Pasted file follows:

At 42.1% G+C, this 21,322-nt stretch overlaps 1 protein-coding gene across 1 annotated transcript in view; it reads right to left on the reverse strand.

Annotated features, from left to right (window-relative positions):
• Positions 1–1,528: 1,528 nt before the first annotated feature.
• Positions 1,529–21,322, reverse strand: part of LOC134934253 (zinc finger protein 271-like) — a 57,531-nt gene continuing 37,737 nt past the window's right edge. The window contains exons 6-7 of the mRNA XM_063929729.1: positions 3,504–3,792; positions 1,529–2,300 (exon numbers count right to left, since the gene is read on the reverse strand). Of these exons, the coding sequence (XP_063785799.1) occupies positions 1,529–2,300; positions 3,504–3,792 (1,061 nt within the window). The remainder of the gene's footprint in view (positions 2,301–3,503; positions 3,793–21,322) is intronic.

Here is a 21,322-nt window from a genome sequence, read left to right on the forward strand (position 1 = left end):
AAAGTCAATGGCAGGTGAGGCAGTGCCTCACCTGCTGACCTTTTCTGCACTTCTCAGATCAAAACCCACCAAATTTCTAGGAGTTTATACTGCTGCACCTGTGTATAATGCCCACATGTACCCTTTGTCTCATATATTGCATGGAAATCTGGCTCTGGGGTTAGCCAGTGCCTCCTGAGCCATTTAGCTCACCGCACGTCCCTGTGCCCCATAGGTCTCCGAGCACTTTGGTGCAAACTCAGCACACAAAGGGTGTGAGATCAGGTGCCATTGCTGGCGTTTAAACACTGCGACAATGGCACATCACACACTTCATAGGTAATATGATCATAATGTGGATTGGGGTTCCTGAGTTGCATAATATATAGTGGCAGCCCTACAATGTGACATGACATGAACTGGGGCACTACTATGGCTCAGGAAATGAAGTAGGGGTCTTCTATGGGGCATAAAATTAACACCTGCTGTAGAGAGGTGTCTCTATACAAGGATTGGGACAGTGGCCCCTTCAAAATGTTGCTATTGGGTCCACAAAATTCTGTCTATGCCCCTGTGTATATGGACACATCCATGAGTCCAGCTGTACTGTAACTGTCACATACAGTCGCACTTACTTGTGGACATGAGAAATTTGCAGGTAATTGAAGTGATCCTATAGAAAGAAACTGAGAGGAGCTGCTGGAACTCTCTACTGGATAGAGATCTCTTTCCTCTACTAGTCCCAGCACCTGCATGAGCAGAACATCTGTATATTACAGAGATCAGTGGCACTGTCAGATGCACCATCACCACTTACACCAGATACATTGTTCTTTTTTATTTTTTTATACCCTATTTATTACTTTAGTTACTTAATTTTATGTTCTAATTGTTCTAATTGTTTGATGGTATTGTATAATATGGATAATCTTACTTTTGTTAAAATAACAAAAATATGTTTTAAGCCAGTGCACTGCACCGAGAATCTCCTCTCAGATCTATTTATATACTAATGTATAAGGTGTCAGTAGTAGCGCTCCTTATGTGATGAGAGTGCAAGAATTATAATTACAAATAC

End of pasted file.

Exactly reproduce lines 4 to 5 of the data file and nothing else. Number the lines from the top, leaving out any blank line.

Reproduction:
• Positions 1,529–21,322, reverse strand: part of LOC134934253 (zinc finger protein 271-like) — a 57,531-nt gene continuing 37,737 nt past the window's right edge. The window contains exons 6-7 of the mRNA XM_063929729.1: positions 3,504–3,792; positions 1,529–2,300 (exon numbers count right to left, since the gene is read on the reverse strand). Of these exons, the coding sequence (XP_063785799.1) occupies positions 1,529–2,300; positions 3,504–3,792 (1,061 nt within the window). The remainder of the gene's footprint in view (positions 2,301–3,503; positions 3,793–21,322) is intronic.

Here is a 21,322-nt window from a genome sequence, read left to right on the forward strand (position 1 = left end):